Richard Mourdock keeps digging a bigger hole on the subject of his indefensible approach to the Chrysler Bankruptcy. I’ve written on it many times before, so I’m just going to summarize: Mourdock invested Indiana money in junk Chrysler securities. Chrysler went under. The best deal on the table for secured creditors, like Indiana, was a government funded bankruptcy restructuring. The major creditors, with serious money on the table, agreed to the restructuring rather than the only alternative, liquidation.
Mourdock decided he was going to use Indiana’s position for a bit of political grandstanding: Obama is a socialist, unions suck. That kind of thing. So, he tried to torpedo the Chrysler deal. A deal that we see today had the result of keeping some good jobs in the Midwest. But, the unions were going to get something out of the deal, and President Obama was going to look like he was doing something. So Mourdock said to the courts, in effect, “kill the deal, I want a liquidation that will give Indiana less money but will give the unions nothing and be politically harmful to President Obama.” Now, today, he’ll say vaguely that maybe some private financing was available that would’ve yielded more. But there wasn’t. Chrysler had tried for years and, when the bankruptcy happened, credit markets were tighter than ever.
Flash forward to today. Why did Mourdock do this? Why, for the little people of course:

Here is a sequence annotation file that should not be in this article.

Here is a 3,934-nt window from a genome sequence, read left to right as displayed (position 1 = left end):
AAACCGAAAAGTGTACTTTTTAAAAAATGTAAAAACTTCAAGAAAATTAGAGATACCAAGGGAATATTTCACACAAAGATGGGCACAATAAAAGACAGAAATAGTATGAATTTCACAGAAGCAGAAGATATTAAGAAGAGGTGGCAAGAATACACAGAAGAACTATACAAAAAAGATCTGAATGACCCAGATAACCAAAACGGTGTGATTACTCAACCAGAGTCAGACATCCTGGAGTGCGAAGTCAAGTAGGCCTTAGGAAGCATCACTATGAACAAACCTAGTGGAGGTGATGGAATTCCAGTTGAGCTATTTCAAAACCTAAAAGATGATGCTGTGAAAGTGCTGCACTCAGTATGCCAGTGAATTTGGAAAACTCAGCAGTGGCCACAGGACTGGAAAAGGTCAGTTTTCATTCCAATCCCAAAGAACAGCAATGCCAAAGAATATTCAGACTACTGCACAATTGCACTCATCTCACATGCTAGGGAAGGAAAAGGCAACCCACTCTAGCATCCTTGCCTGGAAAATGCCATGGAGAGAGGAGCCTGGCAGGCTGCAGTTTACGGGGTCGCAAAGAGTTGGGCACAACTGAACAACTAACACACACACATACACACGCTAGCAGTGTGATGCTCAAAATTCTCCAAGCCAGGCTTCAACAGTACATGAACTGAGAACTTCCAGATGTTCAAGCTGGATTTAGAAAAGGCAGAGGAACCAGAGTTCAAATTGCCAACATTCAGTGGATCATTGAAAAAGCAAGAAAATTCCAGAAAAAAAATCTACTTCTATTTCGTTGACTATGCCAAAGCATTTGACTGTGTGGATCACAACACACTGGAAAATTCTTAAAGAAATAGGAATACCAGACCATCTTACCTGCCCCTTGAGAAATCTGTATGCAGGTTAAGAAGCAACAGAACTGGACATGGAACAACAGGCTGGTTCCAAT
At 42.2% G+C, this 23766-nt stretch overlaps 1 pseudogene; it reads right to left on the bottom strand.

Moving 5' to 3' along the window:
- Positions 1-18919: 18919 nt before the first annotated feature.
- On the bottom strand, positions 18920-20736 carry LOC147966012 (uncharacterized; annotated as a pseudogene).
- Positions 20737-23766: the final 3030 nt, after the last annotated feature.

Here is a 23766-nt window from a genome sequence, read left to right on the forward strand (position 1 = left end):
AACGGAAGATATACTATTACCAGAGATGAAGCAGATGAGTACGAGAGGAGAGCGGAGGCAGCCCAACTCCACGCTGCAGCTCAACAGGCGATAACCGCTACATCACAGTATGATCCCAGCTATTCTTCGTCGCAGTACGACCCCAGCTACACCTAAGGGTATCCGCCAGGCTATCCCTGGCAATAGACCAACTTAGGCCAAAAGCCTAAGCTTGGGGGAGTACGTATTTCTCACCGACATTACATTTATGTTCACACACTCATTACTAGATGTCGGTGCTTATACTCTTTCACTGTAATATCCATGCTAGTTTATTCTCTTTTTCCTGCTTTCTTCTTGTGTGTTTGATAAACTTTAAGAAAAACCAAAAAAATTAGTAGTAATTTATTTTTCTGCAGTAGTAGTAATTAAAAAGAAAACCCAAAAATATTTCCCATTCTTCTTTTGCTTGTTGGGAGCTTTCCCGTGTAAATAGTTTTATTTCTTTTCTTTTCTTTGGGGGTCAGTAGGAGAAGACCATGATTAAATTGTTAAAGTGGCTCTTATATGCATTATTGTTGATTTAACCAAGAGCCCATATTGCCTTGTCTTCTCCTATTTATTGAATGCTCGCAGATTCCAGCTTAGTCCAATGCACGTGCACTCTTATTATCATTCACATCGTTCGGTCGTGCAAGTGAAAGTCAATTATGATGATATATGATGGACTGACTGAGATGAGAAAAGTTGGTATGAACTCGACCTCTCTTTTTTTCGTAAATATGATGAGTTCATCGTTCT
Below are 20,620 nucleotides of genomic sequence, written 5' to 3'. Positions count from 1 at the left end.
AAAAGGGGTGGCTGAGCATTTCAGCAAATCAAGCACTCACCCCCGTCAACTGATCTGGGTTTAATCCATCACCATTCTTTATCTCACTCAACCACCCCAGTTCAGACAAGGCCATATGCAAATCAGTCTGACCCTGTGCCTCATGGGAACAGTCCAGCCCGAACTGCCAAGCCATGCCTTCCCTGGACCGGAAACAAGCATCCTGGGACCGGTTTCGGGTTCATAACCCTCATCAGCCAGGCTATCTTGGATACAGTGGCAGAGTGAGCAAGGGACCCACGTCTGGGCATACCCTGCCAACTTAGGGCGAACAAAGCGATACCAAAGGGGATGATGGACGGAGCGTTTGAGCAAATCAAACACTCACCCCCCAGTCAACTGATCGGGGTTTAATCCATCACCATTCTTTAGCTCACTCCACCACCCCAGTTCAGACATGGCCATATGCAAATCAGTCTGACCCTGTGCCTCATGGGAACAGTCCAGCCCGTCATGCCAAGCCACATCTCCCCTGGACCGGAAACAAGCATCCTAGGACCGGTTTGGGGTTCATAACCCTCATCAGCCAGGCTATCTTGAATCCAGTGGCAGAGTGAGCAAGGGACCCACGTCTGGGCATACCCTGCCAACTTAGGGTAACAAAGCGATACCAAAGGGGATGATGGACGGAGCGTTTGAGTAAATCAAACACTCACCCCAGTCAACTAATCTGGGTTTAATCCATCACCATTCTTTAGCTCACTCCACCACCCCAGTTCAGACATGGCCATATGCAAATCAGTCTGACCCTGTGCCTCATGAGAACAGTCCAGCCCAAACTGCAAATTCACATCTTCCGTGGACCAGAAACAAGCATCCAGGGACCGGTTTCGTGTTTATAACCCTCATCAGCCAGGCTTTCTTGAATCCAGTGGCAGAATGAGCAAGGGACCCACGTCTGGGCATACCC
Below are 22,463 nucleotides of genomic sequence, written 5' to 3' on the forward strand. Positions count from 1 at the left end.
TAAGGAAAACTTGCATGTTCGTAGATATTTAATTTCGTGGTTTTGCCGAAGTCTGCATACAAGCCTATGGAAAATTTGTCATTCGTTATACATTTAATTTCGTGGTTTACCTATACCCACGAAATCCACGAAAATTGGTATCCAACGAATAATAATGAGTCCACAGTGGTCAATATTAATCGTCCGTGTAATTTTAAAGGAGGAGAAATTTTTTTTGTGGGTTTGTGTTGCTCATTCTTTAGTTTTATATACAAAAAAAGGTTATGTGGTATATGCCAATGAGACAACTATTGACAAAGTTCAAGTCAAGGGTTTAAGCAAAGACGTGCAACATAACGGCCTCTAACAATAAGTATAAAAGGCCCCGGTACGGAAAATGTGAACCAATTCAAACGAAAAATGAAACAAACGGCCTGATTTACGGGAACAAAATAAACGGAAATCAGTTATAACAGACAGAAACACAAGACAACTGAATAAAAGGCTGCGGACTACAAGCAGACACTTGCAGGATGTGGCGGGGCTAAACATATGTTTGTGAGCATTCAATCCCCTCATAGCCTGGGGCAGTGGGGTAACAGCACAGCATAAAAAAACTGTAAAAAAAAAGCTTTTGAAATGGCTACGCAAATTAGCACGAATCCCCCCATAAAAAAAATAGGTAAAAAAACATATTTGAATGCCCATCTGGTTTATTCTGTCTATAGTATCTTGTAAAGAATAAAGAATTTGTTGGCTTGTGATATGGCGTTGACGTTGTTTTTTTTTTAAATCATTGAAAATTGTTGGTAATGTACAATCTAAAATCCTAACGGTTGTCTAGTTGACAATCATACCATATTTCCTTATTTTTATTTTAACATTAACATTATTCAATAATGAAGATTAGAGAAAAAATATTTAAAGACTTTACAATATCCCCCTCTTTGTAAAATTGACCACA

[T]elling the conservative political action committee that he fought the Chrysler bankruptcy to stop the bankruptcy court from taking the pensions of retired teachers and state troopers. “So that someone else can be given their assets,” he said. “It is the same tyrannical principle as in 1858.”
Got that? Obama saving Chrysler is just like slavery. Thank you, Richard Mourdock! Thank you for saving us from the tyranny of a somewhat less shitty return on a foolish investment.
In his speech, Mourdock was referencing this Lincoln quote:
“That is the real issue. That is the issue that will continue in this country when these poor tongues of Judge Douglas and myself shall be silent. It is the eternal struggle between these two principles — right and wrong — throughout the world. They are the two principles that have stood face to face from the beginning of time, and will ever continue to struggle. The one is the common right of humanity and the other the divine right of kings. It is the same principle in whatever shape it develops itself. It is the same spirit that says, ‘You work and toil and earn bread, and I’ll eat it.’ No matter in what shape it comes, whether from the mouth of a king who seeks to bestride the people of his own nation and live by the fruit of their labor, or from one race of men as an apology for enslaving another race, it is the same tyrannical principle.”
Called on the b.s. comparison, Mourdock said, (I paraphrase) “Oh, dear me no. How can someone hear that quote and think I was talking about slavery?” He’s simply talking about “government actions and taking property.”
And, a final note, Mourdock’s remarks were made at a Freedomworks (Tea Party) conference in Dallas, Texas. You can’t always get what you want, but my personal preference would be that Texans not have a damn thing to do with an Indiana election.